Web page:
• As noted earlier, the state set the policy, and DEP carried it out. During Krancer's term, the state enacted Act 13 of 2012, "which set stronger environmental standards, authorized local governments to adopt an impact fee and built upon the state's ongoing efforts to move towards energy independence as unconventional gas development continues." These include increased setback requirements for unconventional gas development; enhanced disclosure of fracking chemicals; enhanced protection of water supplies; and strong, uniform, consistent statewide environmental standards.

Lack of enforcement.

  • Consent decrees dating back to the early 2010s resulted in millions of dollars in fines, moratoriums on fracking activity and new reviews of processes.

Slow-walking new regulations.

  • "DEP put into effect a more protective air general permit for drill sites that was one of the first in the nation to control methane emissions, we implemented a new general waste management permit for drill sites and we started the formal regulatory process for development of an entire new comprehensive set of regulations governing surface activities at well sites that become final law as new Chapter 78a under the current administration."

Managerial incompetence.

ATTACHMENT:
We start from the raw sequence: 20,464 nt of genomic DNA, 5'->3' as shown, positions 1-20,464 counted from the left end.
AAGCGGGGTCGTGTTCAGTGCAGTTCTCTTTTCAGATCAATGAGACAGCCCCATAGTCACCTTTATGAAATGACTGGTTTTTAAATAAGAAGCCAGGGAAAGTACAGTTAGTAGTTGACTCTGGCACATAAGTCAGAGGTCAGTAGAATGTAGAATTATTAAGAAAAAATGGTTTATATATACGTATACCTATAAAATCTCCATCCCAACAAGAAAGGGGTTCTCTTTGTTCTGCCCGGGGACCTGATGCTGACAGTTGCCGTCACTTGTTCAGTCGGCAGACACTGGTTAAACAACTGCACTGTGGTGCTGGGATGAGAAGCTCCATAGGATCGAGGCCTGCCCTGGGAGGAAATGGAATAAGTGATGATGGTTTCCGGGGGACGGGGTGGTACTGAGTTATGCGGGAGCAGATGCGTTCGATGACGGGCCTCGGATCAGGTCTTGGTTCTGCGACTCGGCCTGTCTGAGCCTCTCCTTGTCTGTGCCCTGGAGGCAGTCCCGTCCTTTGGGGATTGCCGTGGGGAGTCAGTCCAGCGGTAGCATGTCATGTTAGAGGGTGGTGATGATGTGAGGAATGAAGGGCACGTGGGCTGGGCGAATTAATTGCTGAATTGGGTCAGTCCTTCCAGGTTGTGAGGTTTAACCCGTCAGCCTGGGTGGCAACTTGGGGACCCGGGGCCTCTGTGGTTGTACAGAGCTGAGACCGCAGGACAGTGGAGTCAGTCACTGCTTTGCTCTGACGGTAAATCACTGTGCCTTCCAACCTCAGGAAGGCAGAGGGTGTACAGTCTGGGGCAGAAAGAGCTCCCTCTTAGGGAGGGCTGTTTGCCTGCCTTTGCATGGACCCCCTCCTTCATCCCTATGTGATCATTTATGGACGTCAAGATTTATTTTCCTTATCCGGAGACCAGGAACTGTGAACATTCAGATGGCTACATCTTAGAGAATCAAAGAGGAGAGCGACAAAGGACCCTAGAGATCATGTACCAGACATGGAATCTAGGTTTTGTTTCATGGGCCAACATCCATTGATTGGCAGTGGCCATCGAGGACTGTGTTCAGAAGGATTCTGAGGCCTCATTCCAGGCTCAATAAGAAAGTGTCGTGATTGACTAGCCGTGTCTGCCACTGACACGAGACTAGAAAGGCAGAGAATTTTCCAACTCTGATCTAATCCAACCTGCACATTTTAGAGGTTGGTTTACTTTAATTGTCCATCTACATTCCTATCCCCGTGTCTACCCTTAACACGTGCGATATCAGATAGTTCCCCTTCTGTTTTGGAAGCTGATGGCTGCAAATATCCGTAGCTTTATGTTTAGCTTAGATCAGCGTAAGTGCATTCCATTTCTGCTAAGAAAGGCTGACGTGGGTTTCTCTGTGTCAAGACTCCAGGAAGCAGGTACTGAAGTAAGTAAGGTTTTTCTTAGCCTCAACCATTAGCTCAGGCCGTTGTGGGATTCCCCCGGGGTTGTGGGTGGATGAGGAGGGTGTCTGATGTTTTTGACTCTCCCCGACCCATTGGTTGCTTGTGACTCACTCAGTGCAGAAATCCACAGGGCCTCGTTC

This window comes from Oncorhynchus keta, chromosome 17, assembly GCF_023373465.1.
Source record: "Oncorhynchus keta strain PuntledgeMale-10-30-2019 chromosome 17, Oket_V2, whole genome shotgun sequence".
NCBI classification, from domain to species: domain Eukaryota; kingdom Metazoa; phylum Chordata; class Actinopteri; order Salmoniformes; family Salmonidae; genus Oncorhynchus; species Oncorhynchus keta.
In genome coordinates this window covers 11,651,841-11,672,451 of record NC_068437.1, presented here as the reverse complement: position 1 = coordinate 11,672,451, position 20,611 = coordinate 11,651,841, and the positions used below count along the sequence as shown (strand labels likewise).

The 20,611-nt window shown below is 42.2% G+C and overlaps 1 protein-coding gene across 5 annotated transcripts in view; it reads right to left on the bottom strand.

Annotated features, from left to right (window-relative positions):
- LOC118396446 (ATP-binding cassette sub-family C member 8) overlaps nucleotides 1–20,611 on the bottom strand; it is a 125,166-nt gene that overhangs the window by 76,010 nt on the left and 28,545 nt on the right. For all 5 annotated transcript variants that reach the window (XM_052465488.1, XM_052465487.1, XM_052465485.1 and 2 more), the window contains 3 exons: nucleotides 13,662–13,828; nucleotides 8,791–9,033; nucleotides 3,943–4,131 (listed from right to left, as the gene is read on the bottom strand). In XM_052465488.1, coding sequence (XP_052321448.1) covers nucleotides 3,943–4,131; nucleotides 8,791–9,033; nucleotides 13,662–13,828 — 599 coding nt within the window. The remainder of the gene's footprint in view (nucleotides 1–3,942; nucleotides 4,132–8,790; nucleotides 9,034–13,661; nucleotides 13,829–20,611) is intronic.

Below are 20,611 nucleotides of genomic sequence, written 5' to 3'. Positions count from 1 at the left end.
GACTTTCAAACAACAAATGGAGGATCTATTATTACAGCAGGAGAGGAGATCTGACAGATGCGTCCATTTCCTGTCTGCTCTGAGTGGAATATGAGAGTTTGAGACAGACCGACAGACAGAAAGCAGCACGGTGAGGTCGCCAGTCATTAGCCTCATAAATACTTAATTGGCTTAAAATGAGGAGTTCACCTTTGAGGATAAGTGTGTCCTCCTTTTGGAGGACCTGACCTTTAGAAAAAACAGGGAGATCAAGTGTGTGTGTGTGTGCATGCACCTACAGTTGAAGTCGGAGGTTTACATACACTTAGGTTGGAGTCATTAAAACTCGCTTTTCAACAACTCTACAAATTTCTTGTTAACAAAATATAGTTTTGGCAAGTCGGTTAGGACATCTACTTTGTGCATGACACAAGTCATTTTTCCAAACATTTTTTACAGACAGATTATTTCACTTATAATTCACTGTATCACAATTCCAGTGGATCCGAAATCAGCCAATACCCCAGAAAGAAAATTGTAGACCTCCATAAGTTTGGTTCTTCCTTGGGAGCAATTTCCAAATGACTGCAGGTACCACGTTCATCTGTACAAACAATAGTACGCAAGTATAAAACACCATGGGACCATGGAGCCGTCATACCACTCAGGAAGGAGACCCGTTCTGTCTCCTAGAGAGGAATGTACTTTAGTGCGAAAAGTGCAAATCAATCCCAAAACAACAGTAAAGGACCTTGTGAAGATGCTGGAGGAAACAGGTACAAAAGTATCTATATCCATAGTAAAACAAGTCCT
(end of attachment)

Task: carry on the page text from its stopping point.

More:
• "This is demonstrably false and is flatly contradicted by the unbiased STRONGER Report of 2011," he wrote. "And, in fact, we did a comprehensive reorganization of DEP in order to improve managerial and organizational effectiveness. Part of that reorganization focused specifically on the experienced and projected growth of the natural gas sector and was a reflection of the administration's emphasis on proper oversight of that activity."
  • "We took the important step of elevating the Bureau of Oil and Gas Management to becoming the Oil and Gas Deputate which was headed by a Deputy Secretary of DEP. This moved shale gas regulation from a 'back bench' operation to front line and provided a centrally based organization within DEP to unify oversight of that industry. This is more regulation, not less."

Reprinted from PointLogic News. For more, visit the PointLogic website.

Kevin Adler is an Editorial Director at IHS Markit.

Posted 9 July 2020